The Warrumbungles ia a favourite place for me, ever since we first visited in 1981 at the start of 13 weeks long service leave. The facilities for visitors and campers have improved significantly over the years with power sites, paved roads, gas BBQs, rubbish bins, dump point, picnic tables, etc., but, unlike Victoria, still at a reasonable price. I have a NSWNPS pass that exempts me from the $8 daily vehicle fee so camping on a power site was only $12 per night.
However it is the rugged ranges of the Warrumbungles that remain the great attraction. The volcano that formed the Warrumbungles started erupting 17 million years ago and continued on and off for the next 4 million years. The volcanic dome was 50 Km in diameter and the rock formations that we see today are the remaining hard rock after millions of years of erosion.
The camping area was burnt out in the 2013 bushfire, the camping area was completely ash a ranger told me, melted power outlets, etc. but they managed to save the shower block. The recovery is amazing as you can see from the photo of the camping area below.
I arrived at the Warrumbungles on a cold overcast day, but after setting up I completed a 5 Km walk around Belougery Flats that starts and ends at the camping area. It is a peaceful fairly flat walk that gives views of the grand High Tops, Mt Exmouth and Belougery Split Rock. Every time you turn a corner you see a different view of these massive rock outcrops.
Wattle is coming into flower and that added some colour on what was a very overcast dull day.
Next day it was off to the Tara Cave walk, a 3.5 Km walk to a small cave used by aborigines for the last 4,500 years, until 150 years ago. The walk had some steep sections and the last part was on a boardwalk. Lots of fabulous views along the way, sadly opened up by the 2013 bushfire.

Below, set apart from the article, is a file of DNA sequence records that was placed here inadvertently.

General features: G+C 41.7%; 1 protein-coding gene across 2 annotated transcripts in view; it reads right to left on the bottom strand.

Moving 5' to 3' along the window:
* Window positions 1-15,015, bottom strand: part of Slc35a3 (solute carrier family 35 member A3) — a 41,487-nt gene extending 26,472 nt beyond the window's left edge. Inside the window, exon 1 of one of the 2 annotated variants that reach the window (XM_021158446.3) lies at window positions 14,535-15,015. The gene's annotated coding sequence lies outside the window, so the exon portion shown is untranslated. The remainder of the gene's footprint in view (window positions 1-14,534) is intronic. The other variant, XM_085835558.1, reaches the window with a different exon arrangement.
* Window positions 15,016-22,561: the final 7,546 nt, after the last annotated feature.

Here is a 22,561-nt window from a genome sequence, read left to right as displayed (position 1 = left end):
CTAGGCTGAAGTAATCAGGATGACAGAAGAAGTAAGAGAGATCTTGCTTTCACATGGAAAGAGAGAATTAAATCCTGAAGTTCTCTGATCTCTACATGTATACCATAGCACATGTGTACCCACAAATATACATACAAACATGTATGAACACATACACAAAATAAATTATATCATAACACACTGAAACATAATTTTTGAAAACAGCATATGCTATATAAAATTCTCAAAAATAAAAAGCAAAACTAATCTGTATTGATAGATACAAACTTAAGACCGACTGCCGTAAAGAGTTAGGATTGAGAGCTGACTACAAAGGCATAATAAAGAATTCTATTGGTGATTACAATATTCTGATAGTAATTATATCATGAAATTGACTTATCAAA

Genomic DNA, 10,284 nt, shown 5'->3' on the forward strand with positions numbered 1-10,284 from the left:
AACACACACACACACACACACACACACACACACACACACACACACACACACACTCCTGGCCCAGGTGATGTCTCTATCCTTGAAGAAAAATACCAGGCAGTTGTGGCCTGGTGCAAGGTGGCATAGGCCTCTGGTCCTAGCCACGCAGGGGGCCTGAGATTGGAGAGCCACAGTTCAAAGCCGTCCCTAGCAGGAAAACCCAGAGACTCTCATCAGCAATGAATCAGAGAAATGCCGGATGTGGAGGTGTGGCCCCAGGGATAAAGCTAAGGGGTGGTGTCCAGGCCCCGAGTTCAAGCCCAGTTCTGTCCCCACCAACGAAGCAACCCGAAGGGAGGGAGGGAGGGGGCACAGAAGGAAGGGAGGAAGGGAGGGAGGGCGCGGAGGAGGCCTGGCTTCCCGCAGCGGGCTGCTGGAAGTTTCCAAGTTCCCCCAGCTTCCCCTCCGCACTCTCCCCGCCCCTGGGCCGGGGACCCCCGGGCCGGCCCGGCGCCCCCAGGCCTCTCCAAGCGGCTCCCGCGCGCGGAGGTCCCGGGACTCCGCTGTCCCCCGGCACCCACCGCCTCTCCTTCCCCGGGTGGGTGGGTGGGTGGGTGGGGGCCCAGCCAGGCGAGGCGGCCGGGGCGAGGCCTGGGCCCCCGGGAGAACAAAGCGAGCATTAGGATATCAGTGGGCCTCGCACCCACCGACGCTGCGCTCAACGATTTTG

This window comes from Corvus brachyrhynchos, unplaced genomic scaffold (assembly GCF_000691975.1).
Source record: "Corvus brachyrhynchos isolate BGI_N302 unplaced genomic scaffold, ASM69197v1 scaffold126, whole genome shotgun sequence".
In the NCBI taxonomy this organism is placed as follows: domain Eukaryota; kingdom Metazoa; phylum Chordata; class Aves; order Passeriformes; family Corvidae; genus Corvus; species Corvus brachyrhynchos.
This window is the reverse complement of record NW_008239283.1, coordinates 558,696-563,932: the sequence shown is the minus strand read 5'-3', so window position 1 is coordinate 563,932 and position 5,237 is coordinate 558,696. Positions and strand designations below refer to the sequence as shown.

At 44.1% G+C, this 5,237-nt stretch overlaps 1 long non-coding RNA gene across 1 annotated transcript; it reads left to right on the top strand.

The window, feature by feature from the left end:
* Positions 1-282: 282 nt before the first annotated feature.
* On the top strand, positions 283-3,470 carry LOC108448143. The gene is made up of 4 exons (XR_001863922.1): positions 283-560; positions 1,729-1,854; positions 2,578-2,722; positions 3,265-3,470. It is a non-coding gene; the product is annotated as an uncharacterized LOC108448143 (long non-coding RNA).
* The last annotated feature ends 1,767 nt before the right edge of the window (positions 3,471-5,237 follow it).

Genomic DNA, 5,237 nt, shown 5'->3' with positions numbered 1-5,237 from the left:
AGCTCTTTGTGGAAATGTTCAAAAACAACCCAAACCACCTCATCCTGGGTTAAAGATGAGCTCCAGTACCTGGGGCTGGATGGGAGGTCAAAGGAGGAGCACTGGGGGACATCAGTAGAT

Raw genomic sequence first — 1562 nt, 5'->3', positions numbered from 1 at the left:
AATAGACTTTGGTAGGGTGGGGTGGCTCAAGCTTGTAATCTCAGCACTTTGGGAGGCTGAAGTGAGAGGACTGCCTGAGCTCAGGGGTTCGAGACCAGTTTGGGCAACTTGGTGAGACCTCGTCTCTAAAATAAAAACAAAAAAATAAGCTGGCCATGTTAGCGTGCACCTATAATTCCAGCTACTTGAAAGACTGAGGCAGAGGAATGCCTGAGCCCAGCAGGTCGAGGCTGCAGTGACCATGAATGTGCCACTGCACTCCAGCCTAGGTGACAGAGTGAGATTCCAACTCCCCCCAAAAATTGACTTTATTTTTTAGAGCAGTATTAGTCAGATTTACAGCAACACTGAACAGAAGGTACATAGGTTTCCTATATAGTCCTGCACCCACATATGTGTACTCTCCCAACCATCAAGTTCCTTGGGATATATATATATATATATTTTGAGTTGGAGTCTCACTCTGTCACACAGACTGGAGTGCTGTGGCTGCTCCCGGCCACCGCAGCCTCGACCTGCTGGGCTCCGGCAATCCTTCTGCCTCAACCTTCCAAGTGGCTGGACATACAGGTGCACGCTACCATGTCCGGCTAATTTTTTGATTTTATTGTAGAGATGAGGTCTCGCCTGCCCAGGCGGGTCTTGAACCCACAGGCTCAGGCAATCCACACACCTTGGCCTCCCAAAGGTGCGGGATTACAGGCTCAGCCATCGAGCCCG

There was no artwork in the cave but some grooves in a couple of rocks made by aborigines sharpening stone axes.
After the walk to Tara Cave, I headed to Burbie Canyon Walk, which was a 2 Km fairly flat walk along a creek that lies within high rock walls. It was an easy, enjoyable walk with lots of wattles in flower and the ever present buzz of bees on the wattles. I was very happy to spot a pardalote on the walk, I haven’t seen one since we left Ferntree Gully. They are such tiny beautiful birds.
My next walk was on the Grand High Tops Circuit. I completed a 9 Km return part of the walk, which is 14.5 Km long. It was a beautiful walk, but consistently uphill on the way out, some of it quite steep such that you had to take small steps on on the way down. The park suffered a major bushfire in 2013, but the creek valley that the walk followed was lightly burnt, so the trees and bush have completely recovered in the valley. Lots of wonderful views along the way.
Even though it was very dry there was some maidenhair fern along the way together with Hardenbergia creeper and lots of grass trees.
I am off to Dubbo tomorrow to stay with friends Bev and Richard who have retired to a 40 Acre hobby farm from a sheep station near Walgett.